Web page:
Flint welcomes Democratic candidates, but distrust of help runs high
Flint — The spots on the arms of Keith Tomaszewski tell the story, he said, of how the long-running lead-contaminated water crisis here has affected his life and others.
But as 20 Democratic presidential candidates prepare to debate Tuesday and Wednesday in Detroit, Tomaszewski said he is not convinced any of them really care about him or other residents — even though four candidates already have visited the city and Flint is bound to come up on the nationally televised stage.
"I think it's going to be the same thing, just enough to get a little shine on the votes," said the 55-year-old Flint resident as he recently walked to a bus stop downtown. Tomaszewski fears he may have Legionnaires' disease and hopes to get checked soon.
"I don't think they are going to step in and do anything about it," he said. "I've got marks all over my skin."
Former Texas Congressman Beto O'Rourke and U.S. Sen. Cory Booker of New Jersey last week were the latest to campaign in Flint. Former Housing and Urban Development Secretary Julian Castro was the first to visit in June, and New York Sen. Kirsten Gillibrand went in early July.
The city was a frequent stop for presidential candidates in the 2016 race, including a Democratic debate televised on CNN five days before Michigan's primary election.
At the NAACP national convention in Detroit last week, the Flint water crisis was discussed by Michigan's Democratic U.S. Sens. Gary Peters of Bloomfield Township and Debbie Stabenow of Lansing. A few of the presidential candidates mentioned it during the convention's town hall forum, too.
What do Flint residents want to hear from the presidential candidates?
"I want to see some progress. (Flint) used to be a rich city. Now it's the poorest in the nation," Tomaszewski said, referring to the ranking among cities with at least 65,000 residents. "I'd like to see them get something done."
U.S. Rep. Dan Kildee, D-Flint Township, said he welcomes any candidate who wants to comes to Flint and promises "I'll meet with them, show them around and tell them our story."
"Flint has had this unique moment in the last several years, and it would be a mistake if the candidates take an overly simplistic view of what happened in Flint," Kildee said. "In other words, it wasn't just some mistake about the water — it's much bigger than that."
'We want our story told'
Flint activist Joelena Freeman said a lot of people outside of the city have forgotten about the water crisis that began in 2015 after the city changed water sources and "don't even have any idea that we're still in it."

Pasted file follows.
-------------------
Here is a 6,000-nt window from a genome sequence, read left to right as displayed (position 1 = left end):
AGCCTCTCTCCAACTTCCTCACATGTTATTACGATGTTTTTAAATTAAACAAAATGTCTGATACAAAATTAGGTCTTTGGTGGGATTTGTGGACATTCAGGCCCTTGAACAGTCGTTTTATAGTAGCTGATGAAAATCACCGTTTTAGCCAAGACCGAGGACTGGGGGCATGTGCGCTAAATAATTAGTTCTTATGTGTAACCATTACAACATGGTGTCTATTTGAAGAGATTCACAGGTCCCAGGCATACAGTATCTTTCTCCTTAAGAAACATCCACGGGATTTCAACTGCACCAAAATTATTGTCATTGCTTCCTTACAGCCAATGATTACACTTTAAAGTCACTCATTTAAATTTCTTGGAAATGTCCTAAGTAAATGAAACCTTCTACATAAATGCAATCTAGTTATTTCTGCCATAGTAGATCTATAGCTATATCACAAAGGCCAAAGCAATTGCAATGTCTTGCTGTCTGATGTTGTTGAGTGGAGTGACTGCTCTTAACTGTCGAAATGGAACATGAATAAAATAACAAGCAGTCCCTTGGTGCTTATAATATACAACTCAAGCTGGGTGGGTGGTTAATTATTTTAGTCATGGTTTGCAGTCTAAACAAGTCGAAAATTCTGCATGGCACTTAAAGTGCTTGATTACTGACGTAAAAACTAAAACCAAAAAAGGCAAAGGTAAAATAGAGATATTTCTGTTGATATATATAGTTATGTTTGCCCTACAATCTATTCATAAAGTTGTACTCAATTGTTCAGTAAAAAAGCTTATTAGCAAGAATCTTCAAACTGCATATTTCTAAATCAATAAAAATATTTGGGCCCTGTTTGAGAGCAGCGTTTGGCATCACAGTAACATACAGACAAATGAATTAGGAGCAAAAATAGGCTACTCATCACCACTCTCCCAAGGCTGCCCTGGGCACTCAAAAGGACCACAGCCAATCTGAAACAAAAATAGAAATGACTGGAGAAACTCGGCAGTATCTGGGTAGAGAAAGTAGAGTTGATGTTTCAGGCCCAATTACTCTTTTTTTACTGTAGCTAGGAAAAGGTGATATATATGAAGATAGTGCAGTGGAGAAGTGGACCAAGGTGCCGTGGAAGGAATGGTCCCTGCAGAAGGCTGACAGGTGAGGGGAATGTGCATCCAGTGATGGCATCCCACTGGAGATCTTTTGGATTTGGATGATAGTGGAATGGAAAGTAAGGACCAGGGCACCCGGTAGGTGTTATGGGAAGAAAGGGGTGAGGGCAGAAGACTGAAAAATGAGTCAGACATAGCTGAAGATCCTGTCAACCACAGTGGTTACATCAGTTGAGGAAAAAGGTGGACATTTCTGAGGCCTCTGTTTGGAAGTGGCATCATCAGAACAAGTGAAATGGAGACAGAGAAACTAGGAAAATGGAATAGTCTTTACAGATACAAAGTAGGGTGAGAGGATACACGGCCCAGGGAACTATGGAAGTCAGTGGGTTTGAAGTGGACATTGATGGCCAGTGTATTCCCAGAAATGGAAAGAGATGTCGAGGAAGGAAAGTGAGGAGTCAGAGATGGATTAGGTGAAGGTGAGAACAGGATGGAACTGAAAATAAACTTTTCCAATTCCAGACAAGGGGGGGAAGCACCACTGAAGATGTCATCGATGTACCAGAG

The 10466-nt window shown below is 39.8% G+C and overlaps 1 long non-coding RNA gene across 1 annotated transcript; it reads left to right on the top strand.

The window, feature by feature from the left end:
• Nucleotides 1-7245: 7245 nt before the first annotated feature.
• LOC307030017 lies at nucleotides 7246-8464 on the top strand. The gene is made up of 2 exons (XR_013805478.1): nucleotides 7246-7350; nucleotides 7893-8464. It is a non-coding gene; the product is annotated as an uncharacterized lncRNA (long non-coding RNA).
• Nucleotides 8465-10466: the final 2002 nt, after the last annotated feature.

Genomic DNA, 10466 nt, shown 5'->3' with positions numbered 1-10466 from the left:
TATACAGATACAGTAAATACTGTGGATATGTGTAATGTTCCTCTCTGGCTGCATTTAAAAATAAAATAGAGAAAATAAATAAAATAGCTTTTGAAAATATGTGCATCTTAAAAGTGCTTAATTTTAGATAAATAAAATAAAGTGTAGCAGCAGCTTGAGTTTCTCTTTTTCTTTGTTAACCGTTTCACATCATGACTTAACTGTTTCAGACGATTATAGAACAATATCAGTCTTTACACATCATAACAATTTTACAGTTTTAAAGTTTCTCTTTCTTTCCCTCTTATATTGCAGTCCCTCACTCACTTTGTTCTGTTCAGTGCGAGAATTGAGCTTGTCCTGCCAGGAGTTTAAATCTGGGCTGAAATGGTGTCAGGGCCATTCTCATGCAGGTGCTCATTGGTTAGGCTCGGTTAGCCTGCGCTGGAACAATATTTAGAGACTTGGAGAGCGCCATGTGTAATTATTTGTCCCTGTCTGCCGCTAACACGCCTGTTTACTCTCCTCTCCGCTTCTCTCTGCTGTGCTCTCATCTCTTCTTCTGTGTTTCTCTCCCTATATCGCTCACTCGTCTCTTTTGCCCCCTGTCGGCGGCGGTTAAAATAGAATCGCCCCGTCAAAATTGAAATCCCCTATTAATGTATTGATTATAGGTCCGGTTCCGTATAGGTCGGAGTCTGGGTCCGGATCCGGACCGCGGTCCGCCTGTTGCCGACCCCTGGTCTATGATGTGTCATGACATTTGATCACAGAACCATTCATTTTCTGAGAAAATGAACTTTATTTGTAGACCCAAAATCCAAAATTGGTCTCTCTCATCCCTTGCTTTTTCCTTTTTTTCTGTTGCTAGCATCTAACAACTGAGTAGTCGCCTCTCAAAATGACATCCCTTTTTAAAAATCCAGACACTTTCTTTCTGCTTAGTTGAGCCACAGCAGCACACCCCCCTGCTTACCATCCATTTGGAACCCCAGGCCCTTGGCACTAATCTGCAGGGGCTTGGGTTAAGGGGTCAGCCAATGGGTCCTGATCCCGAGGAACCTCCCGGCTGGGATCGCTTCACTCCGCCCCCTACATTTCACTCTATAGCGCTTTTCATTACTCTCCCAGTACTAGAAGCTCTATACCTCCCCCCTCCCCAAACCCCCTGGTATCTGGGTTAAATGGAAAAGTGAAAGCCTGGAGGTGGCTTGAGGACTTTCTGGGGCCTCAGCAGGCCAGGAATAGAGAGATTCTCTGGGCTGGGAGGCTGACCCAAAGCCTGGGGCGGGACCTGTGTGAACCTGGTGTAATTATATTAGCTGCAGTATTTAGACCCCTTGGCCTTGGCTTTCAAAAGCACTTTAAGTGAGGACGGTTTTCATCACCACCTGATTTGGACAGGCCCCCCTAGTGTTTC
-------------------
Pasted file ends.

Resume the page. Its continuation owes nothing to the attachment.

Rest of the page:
State testing has found the levels of lead in the drinking water have been below the federal action standard of 15 parts per billion for more than two years. But state officials still recommend residents use a filter on their faucets and don't plan to recommend drinking the tap water unfiltered until the city finishes replacing all of lead water lines later this year.
But the water still isn't clean enough and residents aren't seeing relief fast enough, said Freedman, 41.
The attitude of "so many people" is similar to that of former Gov. Rick Snyder, who told last year told city officials to "get over" the state's ending of the free distribution of bottled water, she said, adding how frustrating it is for residents to hear the refrain.
"It's always good to hear about Flint (and its problems) but what hurts is when you start to feel like they are using you to gain points in their election," Freeman said. "We get that a lot here. A lot of people come in and set up shop and make money. At the same time, we want our story told so people aren't forgetting about us."
Mayor Karen Weaver said she hopes Flint won't be forgotten in the presidential race. She has already met with three candidates.
Flint and its issues with lead contamination are still important on a national scale because of the water contamination and Michigan's importance as a battleground state, she said.
"It's very important to come through Flint and have conversations with Flint because Flint still has needs and we know that Flint represents so many other cities around this country," Weaver said.
The mayor expects more candidates to swing though the city, which could give a boost to solving more of Flint's problems.
"One thing we know is if they do neglect us, we know who we will or will not support," Weaver said. "But we have time for them to come and visit Flint and that's what I'm going to expect to happen."
Residents have welcomed politicians who highlighted their plight but have been critical, too.
Although President Barack Obama was immensely popular in Flint, his May 2016 visit to the city turned a little sour when he told a high school auditorium full of residents that the filtered water was safe to drink. Some among the 1,100 people at the event booed.
Residents interviewed after Obama's speech said they didn't plan to take Obama's advice and trust filtered water.
Paulette Foster, 57, said although she would love to see presidential candidates come through her city but she fears the talk will be just political rhetoric.
"I don't think anything is going to change," she said. "It hasn't improved in all this time. It will all be about politics."
Foster said she doesn't feel like Flint residents are abandoned, "but they haven't made any progress" on the problem so that people can feel confident about the water.
Tomaszewski said he isn't going to hold his breath that any of the Democratic candidates would help Flint. But highlighting that the problem hasn't abated, he acknowledged, is a good thing.
"I want to see some progress around here where you can actually drink the water without having to have it filtered," he said. "Like it used to be."
Staff Reporter Melissa Nann Burke contributed